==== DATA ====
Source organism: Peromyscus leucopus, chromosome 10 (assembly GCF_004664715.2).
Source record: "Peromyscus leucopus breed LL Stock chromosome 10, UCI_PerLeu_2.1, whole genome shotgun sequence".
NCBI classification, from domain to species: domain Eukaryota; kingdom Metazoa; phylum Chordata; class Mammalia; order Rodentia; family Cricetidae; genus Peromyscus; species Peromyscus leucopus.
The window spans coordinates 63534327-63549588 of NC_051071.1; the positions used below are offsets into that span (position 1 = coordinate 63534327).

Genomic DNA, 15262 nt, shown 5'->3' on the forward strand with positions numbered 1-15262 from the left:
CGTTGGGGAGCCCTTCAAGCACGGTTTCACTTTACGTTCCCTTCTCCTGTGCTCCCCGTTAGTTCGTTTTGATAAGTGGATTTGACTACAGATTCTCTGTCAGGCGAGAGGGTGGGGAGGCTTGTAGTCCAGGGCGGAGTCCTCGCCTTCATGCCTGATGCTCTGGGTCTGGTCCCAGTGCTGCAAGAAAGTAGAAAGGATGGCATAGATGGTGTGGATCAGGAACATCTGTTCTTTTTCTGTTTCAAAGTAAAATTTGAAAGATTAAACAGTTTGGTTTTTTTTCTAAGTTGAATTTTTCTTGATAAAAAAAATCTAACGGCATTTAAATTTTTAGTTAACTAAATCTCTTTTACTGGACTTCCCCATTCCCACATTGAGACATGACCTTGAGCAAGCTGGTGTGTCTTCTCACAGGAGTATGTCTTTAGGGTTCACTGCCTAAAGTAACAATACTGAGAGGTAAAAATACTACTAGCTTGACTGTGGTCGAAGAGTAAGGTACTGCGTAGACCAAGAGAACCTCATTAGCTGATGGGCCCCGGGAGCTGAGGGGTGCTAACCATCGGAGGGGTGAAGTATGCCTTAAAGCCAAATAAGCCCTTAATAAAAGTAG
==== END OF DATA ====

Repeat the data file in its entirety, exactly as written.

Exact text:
Source organism: Peromyscus leucopus, chromosome 10 (assembly GCF_004664715.2).
Source record: "Peromyscus leucopus breed LL Stock chromosome 10, UCI_PerLeu_2.1, whole genome shotgun sequence".
NCBI classification, from domain to species: domain Eukaryota; kingdom Metazoa; phylum Chordata; class Mammalia; order Rodentia; family Cricetidae; genus Peromyscus; species Peromyscus leucopus.
The window spans coordinates 63534327-63549588 of NC_051071.1; the positions used below are offsets into that span (position 1 = coordinate 63534327).

Genomic DNA, 15262 nt, shown 5'->3' on the forward strand with positions numbered 1-15262 from the left:
CGTTGGGGAGCCCTTCAAGCACGGTTTCACTTTACGTTCCCTTCTCCTGTGCTCCCCGTTAGTTCGTTTTGATAAGTGGATTTGACTACAGATTCTCTGTCAGGCGAGAGGGTGGGGAGGCTTGTAGTCCAGGGCGGAGTCCTCGCCTTCATGCCTGATGCTCTGGGTCTGGTCCCAGTGCTGCAAGAAAGTAGAAAGGATGGCATAGATGGTGTGGATCAGGAACATCTGTTCTTTTTCTGTTTCAAAGTAAAATTTGAAAGATTAAACAGTTTGGTTTTTTTTCTAAGTTGAATTTTTCTTGATAAAAAAAATCTAACGGCATTTAAATTTTTAGTTAACTAAATCTCTTTTACTGGACTTCCCCATTCCCACATTGAGACATGACCTTGAGCAAGCTGGTGTGTCTTCTCACAGGAGTATGTCTTTAGGGTTCACTGCCTAAAGTAACAATACTGAGAGGTAAAAATACTACTAGCTTGACTGTGGTCGAAGAGTAAGGTACTGCGTAGACCAAGAGAACCTCATTAGCTGATGGGCCCCGGGAGCTGAGGGGTGCTAACCATCGGAGGGGTGAAGTATGCCTTAAAGCCAAATAAGCCCTTAATAAAAGTAG